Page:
Tag Archives: making friends

Progress is a Joyful Thing

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Her Instagram feed is dotted with squares of ice cream. Every six or eight or ten posts, you see it. Vanilla in a cup with rainbow sprinkles. Twist on a cake cone. Chocolate in a cup with whipped cream and a cherry on top.


With her, I always read the caption. Because it’s never about the ice cream. It’s about the person she’s with, the day they were having, their struggles and trials and tribulations, their hopes and dreams and wipeouts. It’s about all the little moments between the last time they laid eyes on each other, as friends, and swapped stories over this gloriously sweet dairy dessert.

I told J the other week, after one such post, that all I really want is to go on ice cream dates with people. Just line up the friends I haven’t seen in months, and the ones whose names occasionally pop up on my phone’s lock screen, and stick a recurrence on my Outlook calendar for dessert with someone I haven’t shared a booth with in a while.

We forget to stop and see people in our lives. We see the clothes they wear and the work they produce. We see the food they cook and the car they drive. We see the shows they watch and the articles they post online. But we don’t see them – all the pieces that make them human, that make them want to run a marathon or master two-tier cakes or finish a middle grade novel.

We overlook the time it took to whip, whip, whip the cream and spread it coolly over the top of the ice cream layer, nudging leftovers and half-empty milk cartons out of the way to sit it inside the fridge and settle for a bit.

That unpaid bill sitting on their counter? We overlook that too. We don’t bother acknowledging that in the time it took to get from Point A to Point B, they had to make a pit stop at the auto mechanic, and sat on the side of the road in tears for an hour before the tow company came.

I’ve been thinking a lot about my life, and how I operate differently, and how I want to see the nuances stuck in every action, every thought, every spoken word. I want to know those people in my life deeply, in a way that will make my heart hurt the day God takes them away. Because honestly, I believe that’s the only way to live. And if it means ice cream on Wednesday nights, swapping stories and laughing deep in our guts, then that’s the kind of friendship and life I want to show up for.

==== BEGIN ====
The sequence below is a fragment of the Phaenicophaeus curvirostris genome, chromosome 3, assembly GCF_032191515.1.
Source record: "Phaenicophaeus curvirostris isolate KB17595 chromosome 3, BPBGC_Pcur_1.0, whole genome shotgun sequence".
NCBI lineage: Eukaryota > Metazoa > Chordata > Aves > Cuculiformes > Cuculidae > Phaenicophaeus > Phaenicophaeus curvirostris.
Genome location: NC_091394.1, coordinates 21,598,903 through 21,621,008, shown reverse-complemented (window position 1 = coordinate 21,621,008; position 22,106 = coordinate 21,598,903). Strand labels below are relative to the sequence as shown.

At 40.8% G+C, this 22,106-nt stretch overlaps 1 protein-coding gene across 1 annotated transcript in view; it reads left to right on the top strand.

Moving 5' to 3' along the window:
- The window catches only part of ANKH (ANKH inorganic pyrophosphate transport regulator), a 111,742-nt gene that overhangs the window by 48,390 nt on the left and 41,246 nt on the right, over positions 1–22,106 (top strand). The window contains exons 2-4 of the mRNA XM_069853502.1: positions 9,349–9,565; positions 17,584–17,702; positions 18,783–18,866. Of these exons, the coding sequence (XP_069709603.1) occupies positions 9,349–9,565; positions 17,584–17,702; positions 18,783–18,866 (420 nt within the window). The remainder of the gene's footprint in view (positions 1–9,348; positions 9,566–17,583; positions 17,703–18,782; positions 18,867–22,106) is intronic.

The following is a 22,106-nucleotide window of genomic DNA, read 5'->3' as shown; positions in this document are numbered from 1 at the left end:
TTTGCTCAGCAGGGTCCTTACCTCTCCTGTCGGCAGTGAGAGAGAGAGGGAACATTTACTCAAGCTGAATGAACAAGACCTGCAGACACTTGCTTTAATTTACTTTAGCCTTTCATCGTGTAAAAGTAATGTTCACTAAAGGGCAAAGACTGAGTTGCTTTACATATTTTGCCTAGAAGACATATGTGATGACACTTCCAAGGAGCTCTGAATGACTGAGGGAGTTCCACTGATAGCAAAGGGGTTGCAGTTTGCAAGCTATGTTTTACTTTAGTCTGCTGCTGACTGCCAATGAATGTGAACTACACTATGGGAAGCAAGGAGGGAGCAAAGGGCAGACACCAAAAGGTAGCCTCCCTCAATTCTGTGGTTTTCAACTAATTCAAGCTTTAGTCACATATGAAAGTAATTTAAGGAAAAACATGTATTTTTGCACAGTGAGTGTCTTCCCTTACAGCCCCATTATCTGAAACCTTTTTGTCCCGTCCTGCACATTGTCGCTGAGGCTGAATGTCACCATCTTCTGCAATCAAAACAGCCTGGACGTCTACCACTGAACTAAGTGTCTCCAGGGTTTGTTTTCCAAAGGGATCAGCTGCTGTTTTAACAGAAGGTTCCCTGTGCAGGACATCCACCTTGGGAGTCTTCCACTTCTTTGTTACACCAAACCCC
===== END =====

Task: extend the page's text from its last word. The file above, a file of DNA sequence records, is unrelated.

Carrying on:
Because I’m the girl who believes friendship starts and ends with real, meaningful conversations over chocolate chips and whipped cream.

The girl who laces up her shoes to go for a run, even if it’s barely a mile, because at least she went at all. The girl who pushes just a bit farther the next day.

The girl who looks high and low for friends who believe in connection the way she does, whose definition of success has nothing to do with 401(k) statements or six-figure salaries.

Friends to fill her up, to cheer on her progress, to share their baby steps, too. To revel in the joy of a job well done, a day conquered, a week mastered, a year of ups and downs, but mostly, mostly good people to share it with.

I’ll get there. We’ll get there. Progress is a joyful thing.

Sit. Stay. Share Stories With Me.



“You know me,” I said. “I don’t know how to make friends. We know this.”

I tell her that a lot, on the way home from work. Most of the time, I yell it to her through my speakerphone, slinking up the highway toward my apartment.

We’ve been friends for eleven years, so our conversations usually go that way. That “we know this” way.

We know this friendship thing is my biggest fear. We know I don’t do small talk. We know I want to be somebody’s confidante. I am good at listening. Can I write that on my forehead and tattoo it to my handshake palm? I. Am Good. At Listening.

And when you get me going, I am good at talking. Not about the last time it snowed so bad my fingers burned while I shoveled my car from the 3-foot drifts, but about how my once-upon-a-time boyfriend woke up one day, one month, and stopped loving me.

Or how my dream last night left we startled for hours. Or what love feels like – those moments when look at the other person and feel warmth, feel like laughing out loud, feel like Christmas morning came early.

That’s my goal for this year: to find people to laugh with, to find people to share moments with, to find a reason to sit in diner booths once more, the way I did when I was in high school, and cup mugs of decaf tea or hot chocolate.

We’re good at that. Goal setting. It’s like a mountain we like staring at, but not climbing. Our legs hurt, our arms ache, our fingers slip and our hearts race in response.  This was easier in my dreams. This was easier on paper. This was easier when I sat around a kitchen island at two a.m. and told you I was going to do it. This, this year, I was going to do it.

I don’t really want to wake up at 30 and realize I gave up on friendship at the age of 24 or 25. What an awful, lonely way to go through life, when you can’t hear the sound of your friend laughing next to you for the same reason, neither of you saying a word about the passersby. What an awful, lonely way to live, when the only arms that ever reach out for a hug are hundreds of miles away.